Figure 6 – Synthetic dataset examples for the LPRNet training. We used a combination of real and synthetic license plates with different augmentations for training
Figure 6 – Synthetic dataset examples for the LPRNet training. We used a combination of real and synthetic license plates with different augmentations for training

Deploying ALPR using the Hailo TAPPAS

We have released the ALPR application sample as part of the Hailo TAPPAS. The ALPR sample application builds the pipeline using GStreamer in C++ and allows developers to run the application either from a video file or a USB camera. Other arguments that allow you to control the application include setting parameters for the detectors (for example, the detection threshold), the tracker (for example, keep/lost frame rate), and the quality estimation (minimum license plate size and quality thresholds).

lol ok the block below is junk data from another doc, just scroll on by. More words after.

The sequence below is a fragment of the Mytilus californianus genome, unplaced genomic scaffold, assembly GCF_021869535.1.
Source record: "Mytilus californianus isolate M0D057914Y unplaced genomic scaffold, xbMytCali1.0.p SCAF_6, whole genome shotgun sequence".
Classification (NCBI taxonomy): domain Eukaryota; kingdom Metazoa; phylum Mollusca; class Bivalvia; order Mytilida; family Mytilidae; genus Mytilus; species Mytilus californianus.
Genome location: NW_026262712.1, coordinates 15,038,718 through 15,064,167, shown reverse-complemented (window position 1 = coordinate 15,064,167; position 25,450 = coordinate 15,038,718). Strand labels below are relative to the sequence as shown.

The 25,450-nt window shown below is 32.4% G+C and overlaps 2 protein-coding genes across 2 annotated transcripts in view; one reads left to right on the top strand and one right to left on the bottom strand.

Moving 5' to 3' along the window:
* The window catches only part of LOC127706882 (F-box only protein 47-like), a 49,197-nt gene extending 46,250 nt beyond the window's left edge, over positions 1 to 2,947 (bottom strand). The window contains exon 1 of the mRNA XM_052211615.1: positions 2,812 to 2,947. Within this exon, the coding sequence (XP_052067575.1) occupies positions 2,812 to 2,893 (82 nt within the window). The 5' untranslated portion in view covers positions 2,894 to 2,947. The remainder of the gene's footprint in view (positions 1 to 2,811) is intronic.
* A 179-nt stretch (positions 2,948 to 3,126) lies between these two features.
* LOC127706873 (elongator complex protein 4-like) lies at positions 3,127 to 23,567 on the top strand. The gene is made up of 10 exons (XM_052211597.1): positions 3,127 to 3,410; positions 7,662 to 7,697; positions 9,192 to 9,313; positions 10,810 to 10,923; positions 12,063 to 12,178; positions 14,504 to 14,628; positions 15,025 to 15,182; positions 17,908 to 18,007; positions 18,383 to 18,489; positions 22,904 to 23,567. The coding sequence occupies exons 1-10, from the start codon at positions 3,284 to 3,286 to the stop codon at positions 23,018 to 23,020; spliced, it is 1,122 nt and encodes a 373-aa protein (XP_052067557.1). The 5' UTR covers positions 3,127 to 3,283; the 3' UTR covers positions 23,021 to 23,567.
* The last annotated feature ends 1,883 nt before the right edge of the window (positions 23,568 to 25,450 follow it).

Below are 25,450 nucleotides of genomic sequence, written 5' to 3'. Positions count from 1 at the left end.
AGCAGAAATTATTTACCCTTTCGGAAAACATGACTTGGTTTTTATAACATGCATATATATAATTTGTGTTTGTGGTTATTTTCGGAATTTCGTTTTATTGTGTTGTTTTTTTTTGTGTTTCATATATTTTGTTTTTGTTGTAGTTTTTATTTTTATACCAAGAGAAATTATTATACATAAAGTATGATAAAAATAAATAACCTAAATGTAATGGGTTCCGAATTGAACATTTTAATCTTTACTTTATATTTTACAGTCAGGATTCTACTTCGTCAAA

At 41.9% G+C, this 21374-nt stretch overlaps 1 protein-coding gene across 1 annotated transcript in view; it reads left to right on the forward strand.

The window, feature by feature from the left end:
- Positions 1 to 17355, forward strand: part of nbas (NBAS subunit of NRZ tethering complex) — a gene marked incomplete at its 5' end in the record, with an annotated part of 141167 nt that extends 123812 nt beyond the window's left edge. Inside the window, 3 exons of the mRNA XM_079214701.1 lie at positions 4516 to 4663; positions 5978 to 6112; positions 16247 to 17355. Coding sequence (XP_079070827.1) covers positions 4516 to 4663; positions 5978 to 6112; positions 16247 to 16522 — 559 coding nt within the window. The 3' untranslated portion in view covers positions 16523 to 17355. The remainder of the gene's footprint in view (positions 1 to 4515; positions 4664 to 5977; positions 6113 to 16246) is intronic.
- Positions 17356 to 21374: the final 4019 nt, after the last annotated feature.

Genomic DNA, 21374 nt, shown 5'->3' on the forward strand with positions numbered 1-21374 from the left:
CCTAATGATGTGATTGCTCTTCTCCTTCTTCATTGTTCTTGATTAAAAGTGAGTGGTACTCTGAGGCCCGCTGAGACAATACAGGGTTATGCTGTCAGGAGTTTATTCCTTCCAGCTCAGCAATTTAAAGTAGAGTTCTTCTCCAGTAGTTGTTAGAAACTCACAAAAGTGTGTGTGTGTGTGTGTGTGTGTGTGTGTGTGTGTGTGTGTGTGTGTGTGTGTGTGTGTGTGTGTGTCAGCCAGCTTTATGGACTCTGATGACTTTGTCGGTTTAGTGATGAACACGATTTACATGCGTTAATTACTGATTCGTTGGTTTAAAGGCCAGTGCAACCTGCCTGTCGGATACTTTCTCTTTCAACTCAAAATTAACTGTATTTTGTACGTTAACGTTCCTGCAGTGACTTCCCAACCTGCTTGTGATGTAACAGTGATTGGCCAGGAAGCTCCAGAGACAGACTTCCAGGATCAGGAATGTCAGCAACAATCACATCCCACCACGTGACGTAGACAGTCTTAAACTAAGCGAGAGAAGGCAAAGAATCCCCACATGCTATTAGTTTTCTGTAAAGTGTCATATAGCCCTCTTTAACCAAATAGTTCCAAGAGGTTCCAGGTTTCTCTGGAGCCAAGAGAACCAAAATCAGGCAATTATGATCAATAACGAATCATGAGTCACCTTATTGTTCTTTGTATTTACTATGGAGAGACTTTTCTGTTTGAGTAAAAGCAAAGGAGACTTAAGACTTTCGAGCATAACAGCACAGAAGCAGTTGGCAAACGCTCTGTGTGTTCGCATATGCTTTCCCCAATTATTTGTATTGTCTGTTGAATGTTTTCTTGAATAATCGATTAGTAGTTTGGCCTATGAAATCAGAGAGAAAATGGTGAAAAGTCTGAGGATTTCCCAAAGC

The Hailo Model Zoo also allows you to re-train the NN with your own data and port them to the ALPR TAPPAS application for fast domain adaptation and customization. The Hailo ALPR application goal is to give you a solid baseline to build your APLR product by implementing the full ML application pipeline on the Hailo-8 and an embedded host processor to be deployed on the edge.

What is GStreamer?

GStreamer is an open-source media framework aimed at developing powerful and complex media application pipelines. The GStreamer pipeline is constructed by connecting different GStreamer plugins together. Each plugin is responsible for certain functionality, and the combination of all of them creates the full pipeline. For example, a simple GStreamer pipeline to display a video file would include a plugin to handle the file read, a second plugin to decode the format of the file, and a third plugin to display the decoded frame. Each plugin declares its inputs (sinks) and outputs (sources), and the framework generates the full pipeline utilizing its LEGO-like building blocks.